Grand Theft Auto 6 leaked, hacker wants deal

Grand Theft Auto 6, the next game in the popular GTA series, has had around 90 videos of footage leaked online. The videos were of the game during early development, showing a game that is very much still in progress. The leak is being discussed as the worst leak in gaming history.

Video games take a lot of time and energy to create — the more complex the game, the more development time and resources. Due to how long games can take to finish, games go through “development builds,” which are stages of the game in development leading up to its release.

Reported by Axios (and later corroborated by Jason Schreier of Bloomberg,) the hacked videos show a build of GTA6 from 2021, with the footage showing character animation tests, duck-and-cover mechanics, and unfinished environmental assets — all things that are very common from a game still in development. The game does appear to take place in Vice City, the GTA series’ fictional Miami — corroborating reports that GTA6 would have a female lead and a more inclusive design.

What makes the hack dangerous, aside from the fact that the hacker claims they stole the footage from Rockstar’s employee Slack channels, is that the hacker also claims that they have the source code for the game. Source code can be thought of as a “master key” to a game — with it, programmers and modders can do quite literally anything they want to the game. That includes creating hacks that can be used for online play, often in malicious or disruptive ways, or for discovering company-specific secrets that sometimes get left in the source code (often unintentionally.)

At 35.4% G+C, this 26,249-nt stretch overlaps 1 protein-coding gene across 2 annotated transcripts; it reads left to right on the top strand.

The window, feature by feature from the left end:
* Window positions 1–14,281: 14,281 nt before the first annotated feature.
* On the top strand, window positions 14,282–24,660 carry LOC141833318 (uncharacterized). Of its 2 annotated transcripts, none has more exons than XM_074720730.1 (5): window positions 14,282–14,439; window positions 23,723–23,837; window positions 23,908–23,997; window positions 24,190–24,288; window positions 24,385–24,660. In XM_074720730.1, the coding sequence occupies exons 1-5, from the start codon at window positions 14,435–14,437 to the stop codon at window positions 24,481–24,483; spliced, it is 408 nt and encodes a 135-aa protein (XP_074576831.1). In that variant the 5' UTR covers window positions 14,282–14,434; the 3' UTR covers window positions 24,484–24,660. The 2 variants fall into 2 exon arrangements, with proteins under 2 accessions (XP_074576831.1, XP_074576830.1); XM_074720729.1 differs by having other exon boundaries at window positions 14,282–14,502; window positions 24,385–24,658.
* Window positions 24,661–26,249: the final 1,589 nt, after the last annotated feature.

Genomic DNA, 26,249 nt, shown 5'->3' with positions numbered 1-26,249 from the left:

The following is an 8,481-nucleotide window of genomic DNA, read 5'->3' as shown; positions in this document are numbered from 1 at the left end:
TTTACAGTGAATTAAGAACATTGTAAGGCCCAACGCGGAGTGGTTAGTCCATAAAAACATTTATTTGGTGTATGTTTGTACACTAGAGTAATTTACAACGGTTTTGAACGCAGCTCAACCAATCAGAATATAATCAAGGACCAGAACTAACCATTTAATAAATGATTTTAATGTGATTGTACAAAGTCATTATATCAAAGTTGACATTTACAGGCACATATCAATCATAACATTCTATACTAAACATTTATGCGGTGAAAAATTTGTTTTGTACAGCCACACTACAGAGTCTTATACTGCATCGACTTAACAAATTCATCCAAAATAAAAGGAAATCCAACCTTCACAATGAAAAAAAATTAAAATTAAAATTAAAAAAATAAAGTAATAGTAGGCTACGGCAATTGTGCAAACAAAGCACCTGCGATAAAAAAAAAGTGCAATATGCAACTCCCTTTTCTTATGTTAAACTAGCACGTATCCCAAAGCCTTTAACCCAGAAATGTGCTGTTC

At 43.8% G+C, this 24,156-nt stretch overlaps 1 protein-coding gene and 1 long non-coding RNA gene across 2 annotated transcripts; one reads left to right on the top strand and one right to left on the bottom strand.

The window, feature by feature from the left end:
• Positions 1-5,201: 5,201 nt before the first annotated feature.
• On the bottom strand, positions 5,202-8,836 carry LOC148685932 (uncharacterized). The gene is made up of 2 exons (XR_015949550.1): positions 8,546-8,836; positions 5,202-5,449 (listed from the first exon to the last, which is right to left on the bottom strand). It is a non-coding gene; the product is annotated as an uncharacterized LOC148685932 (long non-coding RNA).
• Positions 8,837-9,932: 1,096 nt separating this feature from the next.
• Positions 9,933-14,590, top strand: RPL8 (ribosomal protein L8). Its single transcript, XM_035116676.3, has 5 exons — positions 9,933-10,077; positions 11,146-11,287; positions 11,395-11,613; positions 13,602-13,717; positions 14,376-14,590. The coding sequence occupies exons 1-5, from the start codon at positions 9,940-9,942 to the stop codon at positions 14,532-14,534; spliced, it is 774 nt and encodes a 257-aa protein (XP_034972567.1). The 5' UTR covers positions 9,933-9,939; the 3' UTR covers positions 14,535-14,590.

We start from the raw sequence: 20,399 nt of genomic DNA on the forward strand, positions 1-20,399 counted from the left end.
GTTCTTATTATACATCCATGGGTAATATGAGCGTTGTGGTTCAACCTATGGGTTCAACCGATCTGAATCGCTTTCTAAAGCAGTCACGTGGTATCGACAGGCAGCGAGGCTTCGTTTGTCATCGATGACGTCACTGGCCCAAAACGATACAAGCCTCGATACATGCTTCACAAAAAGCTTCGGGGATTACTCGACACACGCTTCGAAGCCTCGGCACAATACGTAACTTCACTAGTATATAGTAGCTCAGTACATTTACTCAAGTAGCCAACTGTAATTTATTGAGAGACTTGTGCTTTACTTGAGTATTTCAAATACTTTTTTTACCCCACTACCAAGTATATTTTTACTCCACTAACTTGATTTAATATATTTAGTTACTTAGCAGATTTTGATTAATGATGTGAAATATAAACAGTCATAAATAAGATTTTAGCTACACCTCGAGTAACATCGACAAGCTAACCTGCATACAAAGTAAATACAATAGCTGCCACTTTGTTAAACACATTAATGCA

While leaks happen in games, they usually happen from finished projects, like an early reviewer sharing footage and breaking an NDA a few weeks before a game’s official launch. Source code being available for a game that hasn’t been released could force GTA6’s launch back several years while they re-engineer it — that’s how important source code is to any video game.

Using that source code as leverage, the hacker stated that they are “looking to negotiate a deal” with Rockstar. What that deal entails is unknown — no demands were listed for the hacker, although in their forum post they stated that they “could leak more data soon.”

This could have unfortunate side effects for Rockstar’s employees as well. Since the hack was supposedly obtained from their company Slack, the company could reign in their work-from-home policy, a policy that was enacted as a result of the COVID-19 pandemic. Rockstar in the past has been known as a studio that embraced “crunch culture,” a relic of the older game development days where studio employees would work nights and weekends in addition to normal working days.

Written by Junior Miyai on behalf of GLHF.

Leave a Comment